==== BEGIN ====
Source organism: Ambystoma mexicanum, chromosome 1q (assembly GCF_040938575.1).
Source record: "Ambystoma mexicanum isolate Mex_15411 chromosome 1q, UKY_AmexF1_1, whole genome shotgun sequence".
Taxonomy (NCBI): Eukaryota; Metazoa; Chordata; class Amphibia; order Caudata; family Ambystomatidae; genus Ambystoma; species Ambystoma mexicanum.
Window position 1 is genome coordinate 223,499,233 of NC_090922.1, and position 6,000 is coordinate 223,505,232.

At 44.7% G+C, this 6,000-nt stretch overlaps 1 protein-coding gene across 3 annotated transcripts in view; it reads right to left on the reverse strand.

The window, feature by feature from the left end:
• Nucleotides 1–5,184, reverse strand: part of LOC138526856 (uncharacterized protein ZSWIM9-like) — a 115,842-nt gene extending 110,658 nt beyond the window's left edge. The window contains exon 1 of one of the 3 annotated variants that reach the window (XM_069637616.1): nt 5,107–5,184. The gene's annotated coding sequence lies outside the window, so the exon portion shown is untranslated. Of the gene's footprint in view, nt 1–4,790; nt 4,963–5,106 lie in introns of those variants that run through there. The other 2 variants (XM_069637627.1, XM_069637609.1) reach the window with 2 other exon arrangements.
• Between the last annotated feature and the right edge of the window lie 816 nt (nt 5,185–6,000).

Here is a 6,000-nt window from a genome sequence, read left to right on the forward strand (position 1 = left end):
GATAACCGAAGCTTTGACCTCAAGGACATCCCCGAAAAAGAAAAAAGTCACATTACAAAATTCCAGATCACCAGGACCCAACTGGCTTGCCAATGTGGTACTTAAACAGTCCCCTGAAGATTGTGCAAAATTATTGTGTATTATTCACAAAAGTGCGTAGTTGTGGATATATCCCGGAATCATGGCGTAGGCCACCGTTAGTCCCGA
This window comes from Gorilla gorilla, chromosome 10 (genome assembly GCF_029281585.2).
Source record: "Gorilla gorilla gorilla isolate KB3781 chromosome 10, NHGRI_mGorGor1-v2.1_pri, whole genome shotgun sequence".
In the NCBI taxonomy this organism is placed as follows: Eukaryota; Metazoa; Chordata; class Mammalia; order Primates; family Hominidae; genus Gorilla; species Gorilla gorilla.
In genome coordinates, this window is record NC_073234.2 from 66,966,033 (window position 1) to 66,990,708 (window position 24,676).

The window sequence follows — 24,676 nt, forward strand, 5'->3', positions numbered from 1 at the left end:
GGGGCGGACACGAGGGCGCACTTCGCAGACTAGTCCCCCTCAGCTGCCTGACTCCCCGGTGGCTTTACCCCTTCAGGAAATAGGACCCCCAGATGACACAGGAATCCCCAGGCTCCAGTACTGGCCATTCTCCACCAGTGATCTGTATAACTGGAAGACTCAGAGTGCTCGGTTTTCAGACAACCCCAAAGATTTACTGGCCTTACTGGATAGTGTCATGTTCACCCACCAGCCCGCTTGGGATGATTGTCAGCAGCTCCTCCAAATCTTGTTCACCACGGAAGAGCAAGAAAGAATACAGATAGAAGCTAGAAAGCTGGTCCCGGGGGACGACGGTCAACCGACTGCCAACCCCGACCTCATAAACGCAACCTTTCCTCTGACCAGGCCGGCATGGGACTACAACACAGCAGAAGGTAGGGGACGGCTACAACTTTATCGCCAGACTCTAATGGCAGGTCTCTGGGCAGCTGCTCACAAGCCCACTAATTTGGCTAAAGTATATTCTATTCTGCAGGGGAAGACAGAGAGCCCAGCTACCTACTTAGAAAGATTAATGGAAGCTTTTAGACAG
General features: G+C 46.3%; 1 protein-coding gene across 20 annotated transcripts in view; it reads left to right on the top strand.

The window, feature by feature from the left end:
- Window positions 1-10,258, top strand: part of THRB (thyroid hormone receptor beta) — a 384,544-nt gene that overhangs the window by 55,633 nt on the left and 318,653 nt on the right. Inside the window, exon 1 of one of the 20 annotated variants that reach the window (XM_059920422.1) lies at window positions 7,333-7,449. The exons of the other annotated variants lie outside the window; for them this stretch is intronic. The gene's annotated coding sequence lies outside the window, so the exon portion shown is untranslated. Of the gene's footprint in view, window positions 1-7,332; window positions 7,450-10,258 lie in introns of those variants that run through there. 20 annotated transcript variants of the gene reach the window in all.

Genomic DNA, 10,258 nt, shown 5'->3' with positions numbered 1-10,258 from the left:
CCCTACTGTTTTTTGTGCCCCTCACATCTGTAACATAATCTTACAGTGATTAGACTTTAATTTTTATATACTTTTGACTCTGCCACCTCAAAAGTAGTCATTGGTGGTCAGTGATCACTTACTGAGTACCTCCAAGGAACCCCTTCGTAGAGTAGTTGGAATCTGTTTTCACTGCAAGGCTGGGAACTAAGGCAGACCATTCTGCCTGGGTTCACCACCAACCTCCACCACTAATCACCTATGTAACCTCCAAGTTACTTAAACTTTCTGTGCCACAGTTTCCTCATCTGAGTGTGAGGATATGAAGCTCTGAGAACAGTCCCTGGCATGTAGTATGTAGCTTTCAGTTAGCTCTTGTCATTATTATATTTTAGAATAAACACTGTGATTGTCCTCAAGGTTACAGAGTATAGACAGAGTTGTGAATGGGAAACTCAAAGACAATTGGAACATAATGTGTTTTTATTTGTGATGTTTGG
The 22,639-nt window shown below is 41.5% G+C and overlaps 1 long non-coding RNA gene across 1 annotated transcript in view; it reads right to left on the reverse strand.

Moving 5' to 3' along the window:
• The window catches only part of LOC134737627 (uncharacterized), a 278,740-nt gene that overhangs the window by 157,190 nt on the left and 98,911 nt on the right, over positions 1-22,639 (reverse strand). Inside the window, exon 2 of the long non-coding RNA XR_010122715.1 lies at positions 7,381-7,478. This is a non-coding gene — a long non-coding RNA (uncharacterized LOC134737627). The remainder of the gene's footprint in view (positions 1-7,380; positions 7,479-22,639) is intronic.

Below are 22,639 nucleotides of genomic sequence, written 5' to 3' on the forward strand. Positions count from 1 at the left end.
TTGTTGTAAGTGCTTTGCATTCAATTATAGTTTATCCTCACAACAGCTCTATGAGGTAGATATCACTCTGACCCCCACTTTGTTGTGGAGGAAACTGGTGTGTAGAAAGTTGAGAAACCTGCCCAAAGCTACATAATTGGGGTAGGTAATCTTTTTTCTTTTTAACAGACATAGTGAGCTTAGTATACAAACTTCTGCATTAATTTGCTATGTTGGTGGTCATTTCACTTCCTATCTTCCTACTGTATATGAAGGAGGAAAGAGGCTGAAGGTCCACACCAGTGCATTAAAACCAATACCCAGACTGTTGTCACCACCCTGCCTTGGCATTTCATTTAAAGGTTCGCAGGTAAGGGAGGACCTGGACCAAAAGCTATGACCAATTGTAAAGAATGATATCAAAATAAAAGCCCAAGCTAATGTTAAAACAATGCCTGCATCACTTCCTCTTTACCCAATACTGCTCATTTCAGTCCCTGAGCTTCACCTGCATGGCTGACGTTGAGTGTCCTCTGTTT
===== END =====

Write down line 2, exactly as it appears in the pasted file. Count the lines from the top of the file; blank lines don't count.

Source record: "Ambystoma mexicanum isolate Mex_15411 chromosome 1q, UKY_AmexF1_1, whole genome shotgun sequence".